3 Min Read
(Adds portfolio manager quotes; updates prices)
* TSX closes up 157.65 points, or 1.08 percent, at 14,756.10
* Nine of the TSX's 10 main groups end higher
By Fergal Smith
TORONTO, Nov 15 (Reuters) - Canada's benchmark stock index on Tuesday notched its biggest gain since September, led by energy as oil jumped, while gold miners and defensive stocks pared some recent losses as investors weighed an uncertain outlook for U.S. economic policy.
Expectations that U.S. President-elect Donald Trump will cut taxes, increase spending and accelerate inflation have lifted assets including the U.S. dollar, bank stocks and industrial metals, and driven bond yields higher.
"The uncertainty that Trump brings to the picture meant that your most frothy asset class sells off and that for the longest time has been rates," said Ben Jang, portfolio manager at Nicola Wealth Management.
However, some sectors that benefit most from a low interest rate environment, including utilities, telecoms and consumer staples recovered some lost ground as the market reassessed the ease with which Trump will be able to deliver on his policies.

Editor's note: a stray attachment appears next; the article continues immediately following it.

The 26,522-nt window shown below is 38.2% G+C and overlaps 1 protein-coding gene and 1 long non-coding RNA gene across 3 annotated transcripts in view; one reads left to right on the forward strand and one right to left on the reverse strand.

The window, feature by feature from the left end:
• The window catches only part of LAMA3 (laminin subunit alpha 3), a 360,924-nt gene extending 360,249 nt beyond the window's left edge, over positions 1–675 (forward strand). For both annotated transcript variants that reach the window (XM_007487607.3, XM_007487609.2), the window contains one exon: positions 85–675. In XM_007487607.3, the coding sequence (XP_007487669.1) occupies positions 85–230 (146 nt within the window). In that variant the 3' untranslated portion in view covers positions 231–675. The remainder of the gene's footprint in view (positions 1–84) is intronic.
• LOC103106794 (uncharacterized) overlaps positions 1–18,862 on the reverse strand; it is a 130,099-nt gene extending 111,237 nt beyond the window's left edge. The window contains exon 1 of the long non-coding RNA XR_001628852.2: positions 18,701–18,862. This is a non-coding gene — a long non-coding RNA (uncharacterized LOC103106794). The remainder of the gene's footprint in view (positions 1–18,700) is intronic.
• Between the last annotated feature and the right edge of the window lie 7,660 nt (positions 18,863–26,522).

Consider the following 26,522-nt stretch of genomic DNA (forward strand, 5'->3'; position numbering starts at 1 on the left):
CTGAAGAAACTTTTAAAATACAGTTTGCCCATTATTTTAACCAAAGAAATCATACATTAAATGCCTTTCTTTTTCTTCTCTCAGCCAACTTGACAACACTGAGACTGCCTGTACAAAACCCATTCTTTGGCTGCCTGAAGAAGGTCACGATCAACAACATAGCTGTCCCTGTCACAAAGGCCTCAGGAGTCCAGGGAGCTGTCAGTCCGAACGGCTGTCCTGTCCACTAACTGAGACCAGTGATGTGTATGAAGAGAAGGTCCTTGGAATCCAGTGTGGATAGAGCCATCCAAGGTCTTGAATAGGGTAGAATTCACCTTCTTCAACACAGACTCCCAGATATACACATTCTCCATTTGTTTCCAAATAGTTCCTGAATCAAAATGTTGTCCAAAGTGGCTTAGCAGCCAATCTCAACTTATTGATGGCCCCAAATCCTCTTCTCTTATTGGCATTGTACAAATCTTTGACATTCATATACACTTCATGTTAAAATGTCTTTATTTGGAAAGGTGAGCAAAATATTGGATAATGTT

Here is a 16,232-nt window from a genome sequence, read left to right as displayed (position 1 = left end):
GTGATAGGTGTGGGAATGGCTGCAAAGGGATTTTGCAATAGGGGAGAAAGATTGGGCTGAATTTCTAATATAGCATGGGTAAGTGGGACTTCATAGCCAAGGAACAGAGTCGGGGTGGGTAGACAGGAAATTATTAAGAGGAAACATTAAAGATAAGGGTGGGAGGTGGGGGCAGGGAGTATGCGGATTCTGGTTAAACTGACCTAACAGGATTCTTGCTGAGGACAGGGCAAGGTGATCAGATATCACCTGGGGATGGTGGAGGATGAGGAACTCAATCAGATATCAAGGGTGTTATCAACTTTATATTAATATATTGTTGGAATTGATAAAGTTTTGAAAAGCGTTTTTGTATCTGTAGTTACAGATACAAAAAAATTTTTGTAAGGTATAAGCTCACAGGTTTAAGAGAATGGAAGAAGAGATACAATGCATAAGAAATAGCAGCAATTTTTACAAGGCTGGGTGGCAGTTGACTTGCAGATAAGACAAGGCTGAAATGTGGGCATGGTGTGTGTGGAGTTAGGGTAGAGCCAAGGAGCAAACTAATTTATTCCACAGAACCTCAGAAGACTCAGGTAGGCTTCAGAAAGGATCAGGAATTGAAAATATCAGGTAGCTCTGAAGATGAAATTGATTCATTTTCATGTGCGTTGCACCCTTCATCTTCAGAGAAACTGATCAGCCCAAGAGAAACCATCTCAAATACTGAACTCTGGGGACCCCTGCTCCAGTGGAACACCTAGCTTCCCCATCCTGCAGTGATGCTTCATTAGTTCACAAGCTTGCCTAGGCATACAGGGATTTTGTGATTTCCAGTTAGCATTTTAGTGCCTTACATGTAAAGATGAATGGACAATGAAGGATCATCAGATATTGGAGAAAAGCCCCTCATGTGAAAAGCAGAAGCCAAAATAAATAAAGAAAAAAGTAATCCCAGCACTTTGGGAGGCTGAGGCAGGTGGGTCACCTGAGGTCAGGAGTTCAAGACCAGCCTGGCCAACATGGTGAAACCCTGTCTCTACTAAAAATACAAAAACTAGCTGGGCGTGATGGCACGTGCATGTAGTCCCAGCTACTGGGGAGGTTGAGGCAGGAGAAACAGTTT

"People look at the policies and say that it is going to be hard ... to get infrastructure spending to the amount that Trump wants, it is going to be hard to come up with healthcare reform," Jang said.
The Toronto Stock Exchange's S&P/TSX composite index closed up 157.65 points, or 1.08 percent, at 14,756.10. It was the index's biggest percentage gain since Sept. 28.
The most influential gainers included its biggest energy producers, with Suncor Energy Inc rising 3.9 percent to C$41.34 and Canadian Natural Resources Ltd advancing 2.3 percent to C$42.74.
The energy group climbed 3.4 percent as oil prices bounced back from multi-month lows on expectations that OPEC will agree this month to cut production to reduce a persistent glut.
U.S. crude prices settled $2.49 higher at $45.81 a barrel.
The materials group, which includes precious and base metals miners and fertilizer companies, added 2.8 percent as gold rebounded from a three-day losing streak while investors sought more detail on the economic policies of Trump.
Shares in Valeant Pharmaceuticals International Inc rose 3.2 percent to C$24.55. Its chief executive said it has received offers for some core assets.
The financials group was the lone sector to decline. It fell 0.3 percent as a push higher in global bond yields lost some momentum, with Toronto-Dominion Bank down 0.8 percent to C$62.40.
Insurer Manulife Financial Corp declined 0.4 percent to C$23.06 after four days of sharp gains took the stock to its highest since August 2015. (Additional reporting by Alastair Sharp; Editing by Meredith Mazzilli and James Dalgleish)